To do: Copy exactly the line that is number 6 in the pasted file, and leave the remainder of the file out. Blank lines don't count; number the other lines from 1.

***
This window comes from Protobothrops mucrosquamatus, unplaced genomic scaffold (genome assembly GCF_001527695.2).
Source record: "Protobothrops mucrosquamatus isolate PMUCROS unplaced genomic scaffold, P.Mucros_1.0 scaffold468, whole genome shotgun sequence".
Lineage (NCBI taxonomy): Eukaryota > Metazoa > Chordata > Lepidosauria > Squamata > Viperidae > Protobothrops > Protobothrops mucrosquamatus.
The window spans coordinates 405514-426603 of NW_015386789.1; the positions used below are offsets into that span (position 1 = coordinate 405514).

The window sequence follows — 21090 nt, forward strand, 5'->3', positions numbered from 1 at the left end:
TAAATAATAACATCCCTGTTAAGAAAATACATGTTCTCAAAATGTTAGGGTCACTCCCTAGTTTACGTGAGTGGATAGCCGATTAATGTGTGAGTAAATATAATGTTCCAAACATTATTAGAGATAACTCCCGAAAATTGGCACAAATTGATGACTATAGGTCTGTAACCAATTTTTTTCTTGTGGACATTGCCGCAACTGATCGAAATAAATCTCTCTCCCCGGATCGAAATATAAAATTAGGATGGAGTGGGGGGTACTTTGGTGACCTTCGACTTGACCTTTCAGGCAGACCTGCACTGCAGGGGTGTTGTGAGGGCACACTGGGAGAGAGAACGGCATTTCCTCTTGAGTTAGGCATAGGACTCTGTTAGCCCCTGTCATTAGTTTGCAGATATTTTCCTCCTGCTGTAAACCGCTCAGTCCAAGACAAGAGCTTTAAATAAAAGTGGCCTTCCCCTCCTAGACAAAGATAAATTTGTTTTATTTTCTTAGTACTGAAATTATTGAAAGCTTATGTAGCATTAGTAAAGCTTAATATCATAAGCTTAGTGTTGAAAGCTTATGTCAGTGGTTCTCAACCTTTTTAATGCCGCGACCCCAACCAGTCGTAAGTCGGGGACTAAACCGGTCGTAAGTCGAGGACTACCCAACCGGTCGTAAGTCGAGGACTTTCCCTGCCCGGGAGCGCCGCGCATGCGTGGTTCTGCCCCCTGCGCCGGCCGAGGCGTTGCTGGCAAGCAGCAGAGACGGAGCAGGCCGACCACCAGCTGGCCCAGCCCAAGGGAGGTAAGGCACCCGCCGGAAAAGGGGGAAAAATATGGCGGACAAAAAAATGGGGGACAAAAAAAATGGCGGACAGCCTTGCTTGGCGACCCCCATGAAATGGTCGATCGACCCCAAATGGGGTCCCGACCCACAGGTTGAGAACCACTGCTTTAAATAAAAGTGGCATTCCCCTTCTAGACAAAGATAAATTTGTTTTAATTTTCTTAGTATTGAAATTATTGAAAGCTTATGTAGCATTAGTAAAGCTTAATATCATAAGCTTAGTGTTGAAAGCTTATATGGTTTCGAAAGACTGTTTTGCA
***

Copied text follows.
TAAATAATAACATCCCTGTTAAGAAAATACATGTTCTCAAAATGTTAGGGTCACTCCCTAGTTTACGTGAGTGGATAGCCGATTAATGTGTGAGTAAATATAATGTTCCAAACATTATTAGAGATAACTCCCGAAAATTGGCACAAATTGATGACTATAGGTCTGTAACCAATTTTTTTCTTGTGGACATTGCCGCAACTGATCGAAATAAATCTCTCTCCCCGGATCGAAATATAAAATTAGGATGGAGTGGGGGGTACTTTGGTGACCTTCGACTTGACCTTTCAGGCAGACCTGCACTGCAGGGGTGTTGTGAGGGCACACTGGGAGAGAGAACGGCATTTCCTCTTGAGTTAGGCATAGGACTCTGTTAGCCCCTGTCATTAGTTTGCAGATATTTTCCTCCTGCTGTAAACCGCTCAGTCCAAGACAAGAGCTTTAAATAAAAGTGGCCTTCCCCTCCTAGACAAAGATAAATTTGTTTTATTTTCTTAGTACTGAAATTATTGAAAGCTTATGTAGCATTAGTAAAGCTTAATATCATAAGCTTAGTGTTGAAAGCTTATGTCAGTGGTTCTCAACCTTTTTAATGCCGCGACCCCAACCAGTCGTAAGTCGGGGACTAAACCGGTCGTAAGTCGAGGACTACCCAACCGGTCGTAAGTCGAGGACTTTCCCTGCCCGGGAGCGCCGCGCATGCGTGGTTCTGCCCCCTGCGCCGGCCGAGGCGTTGCTGGCAAGCAGCAGAGACGGAGCAGGCCGACCACCAGCTGGCCCAGCCCAAGGGAGGTAAGGCACCCGCCGGAAAAGGGGGAAAAATATGGCGGACAAAAAAATGGGGGACAAAAAAAATGGCGGACAGCCTTGCTTGGCGACCCCCATGAAATGGTCGATCGACCCCAAATGGGGTCCCGACCCACAGGTTGAGAACCACTGCTTTAAATAAAAGTGGCATTCCCCTTCTAGACAAAGATAAATTTGTTTTAATTTTCTTAGTATTGAAATTATTGAAAGCTTATGTAGCATTAGTAAAGCTTAATATCATAAGCTTAGTGTTGAAAGCTTATATGGTTTCGAAAGACTGTTTTGCA